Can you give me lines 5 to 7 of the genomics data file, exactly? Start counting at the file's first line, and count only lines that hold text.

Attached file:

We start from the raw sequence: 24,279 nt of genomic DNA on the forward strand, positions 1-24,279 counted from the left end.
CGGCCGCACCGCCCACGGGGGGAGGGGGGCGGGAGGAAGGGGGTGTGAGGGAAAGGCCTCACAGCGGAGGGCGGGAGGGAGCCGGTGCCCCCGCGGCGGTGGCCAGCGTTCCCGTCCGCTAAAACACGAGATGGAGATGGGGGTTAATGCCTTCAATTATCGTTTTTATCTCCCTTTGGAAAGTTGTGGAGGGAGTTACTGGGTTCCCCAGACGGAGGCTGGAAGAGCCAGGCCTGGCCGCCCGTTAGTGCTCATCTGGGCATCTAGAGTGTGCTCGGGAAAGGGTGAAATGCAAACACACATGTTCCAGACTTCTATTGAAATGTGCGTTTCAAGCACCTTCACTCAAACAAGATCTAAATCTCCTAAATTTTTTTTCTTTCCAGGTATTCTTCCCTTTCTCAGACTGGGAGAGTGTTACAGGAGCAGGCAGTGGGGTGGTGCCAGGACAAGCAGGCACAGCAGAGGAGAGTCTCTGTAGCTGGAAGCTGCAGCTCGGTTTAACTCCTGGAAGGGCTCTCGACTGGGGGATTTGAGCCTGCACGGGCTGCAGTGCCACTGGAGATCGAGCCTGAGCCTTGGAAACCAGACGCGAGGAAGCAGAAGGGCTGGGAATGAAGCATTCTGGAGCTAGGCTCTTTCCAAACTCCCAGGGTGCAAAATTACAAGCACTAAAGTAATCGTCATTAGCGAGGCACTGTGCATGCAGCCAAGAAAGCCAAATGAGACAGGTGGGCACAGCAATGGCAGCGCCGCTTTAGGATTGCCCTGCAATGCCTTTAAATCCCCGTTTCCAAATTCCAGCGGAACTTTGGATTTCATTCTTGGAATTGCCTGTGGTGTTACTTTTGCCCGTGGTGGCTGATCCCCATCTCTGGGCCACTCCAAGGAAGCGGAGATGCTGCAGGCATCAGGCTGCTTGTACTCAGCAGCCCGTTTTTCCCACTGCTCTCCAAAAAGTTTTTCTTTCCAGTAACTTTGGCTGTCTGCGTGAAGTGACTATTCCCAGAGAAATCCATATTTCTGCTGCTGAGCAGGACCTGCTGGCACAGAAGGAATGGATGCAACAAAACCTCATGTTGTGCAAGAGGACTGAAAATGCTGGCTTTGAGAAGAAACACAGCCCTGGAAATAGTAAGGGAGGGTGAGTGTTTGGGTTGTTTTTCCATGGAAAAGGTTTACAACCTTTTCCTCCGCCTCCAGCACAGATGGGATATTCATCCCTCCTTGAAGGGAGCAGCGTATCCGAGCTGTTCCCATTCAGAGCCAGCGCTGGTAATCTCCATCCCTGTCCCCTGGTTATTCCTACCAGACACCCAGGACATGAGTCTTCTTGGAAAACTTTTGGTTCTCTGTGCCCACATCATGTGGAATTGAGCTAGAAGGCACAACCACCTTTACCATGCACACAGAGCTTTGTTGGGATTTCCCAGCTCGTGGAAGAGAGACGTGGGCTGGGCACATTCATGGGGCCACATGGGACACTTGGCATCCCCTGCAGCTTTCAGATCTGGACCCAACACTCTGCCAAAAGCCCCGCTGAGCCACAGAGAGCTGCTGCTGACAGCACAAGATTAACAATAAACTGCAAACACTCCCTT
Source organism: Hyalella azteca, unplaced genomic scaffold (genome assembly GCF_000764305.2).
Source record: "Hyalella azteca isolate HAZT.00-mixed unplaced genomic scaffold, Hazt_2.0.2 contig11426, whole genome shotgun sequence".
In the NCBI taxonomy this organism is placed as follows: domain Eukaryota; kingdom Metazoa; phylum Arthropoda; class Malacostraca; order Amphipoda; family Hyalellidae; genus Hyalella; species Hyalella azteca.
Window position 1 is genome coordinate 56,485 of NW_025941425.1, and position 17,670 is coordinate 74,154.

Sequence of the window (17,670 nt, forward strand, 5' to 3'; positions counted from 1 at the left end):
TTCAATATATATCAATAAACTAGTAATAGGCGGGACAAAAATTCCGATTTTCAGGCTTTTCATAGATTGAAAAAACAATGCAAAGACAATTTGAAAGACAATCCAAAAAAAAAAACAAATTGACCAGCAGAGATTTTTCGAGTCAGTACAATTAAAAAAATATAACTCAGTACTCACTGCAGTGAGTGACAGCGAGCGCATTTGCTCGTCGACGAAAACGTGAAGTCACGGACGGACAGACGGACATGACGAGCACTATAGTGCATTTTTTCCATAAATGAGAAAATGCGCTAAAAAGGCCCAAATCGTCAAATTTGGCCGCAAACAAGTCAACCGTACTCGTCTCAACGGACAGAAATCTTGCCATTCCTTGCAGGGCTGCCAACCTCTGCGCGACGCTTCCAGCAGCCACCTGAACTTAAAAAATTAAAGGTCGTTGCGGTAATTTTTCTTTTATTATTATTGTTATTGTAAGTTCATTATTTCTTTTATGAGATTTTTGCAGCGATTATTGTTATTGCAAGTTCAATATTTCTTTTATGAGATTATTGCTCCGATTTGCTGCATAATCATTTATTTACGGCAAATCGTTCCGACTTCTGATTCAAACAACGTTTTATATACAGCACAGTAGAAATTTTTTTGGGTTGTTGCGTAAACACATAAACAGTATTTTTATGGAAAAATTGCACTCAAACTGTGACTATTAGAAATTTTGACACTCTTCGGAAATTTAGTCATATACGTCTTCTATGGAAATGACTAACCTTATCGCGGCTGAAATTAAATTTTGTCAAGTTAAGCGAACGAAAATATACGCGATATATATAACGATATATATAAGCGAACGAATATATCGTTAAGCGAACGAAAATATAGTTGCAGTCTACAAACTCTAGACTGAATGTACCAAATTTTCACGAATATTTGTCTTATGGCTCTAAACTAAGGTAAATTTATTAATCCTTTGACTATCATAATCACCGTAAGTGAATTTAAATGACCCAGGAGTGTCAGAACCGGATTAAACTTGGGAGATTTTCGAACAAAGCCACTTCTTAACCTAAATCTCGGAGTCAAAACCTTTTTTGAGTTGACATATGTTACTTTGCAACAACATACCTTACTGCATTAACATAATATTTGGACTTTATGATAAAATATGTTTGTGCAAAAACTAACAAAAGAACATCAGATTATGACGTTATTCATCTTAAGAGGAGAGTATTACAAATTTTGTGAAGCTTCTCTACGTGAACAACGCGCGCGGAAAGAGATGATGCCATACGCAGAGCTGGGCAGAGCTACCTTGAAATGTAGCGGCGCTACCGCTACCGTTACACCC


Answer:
In the NCBI taxonomy this organism is placed as follows: domain Eukaryota; kingdom Metazoa; phylum Arthropoda; class Malacostraca; order Amphipoda; family Hyalellidae; genus Hyalella; species Hyalella azteca.
Window position 1 is genome coordinate 56,485 of NW_025941425.1, and position 17,670 is coordinate 74,154.

Sequence of the window (17,670 nt, forward strand, 5' to 3'; positions counted from 1 at the left end):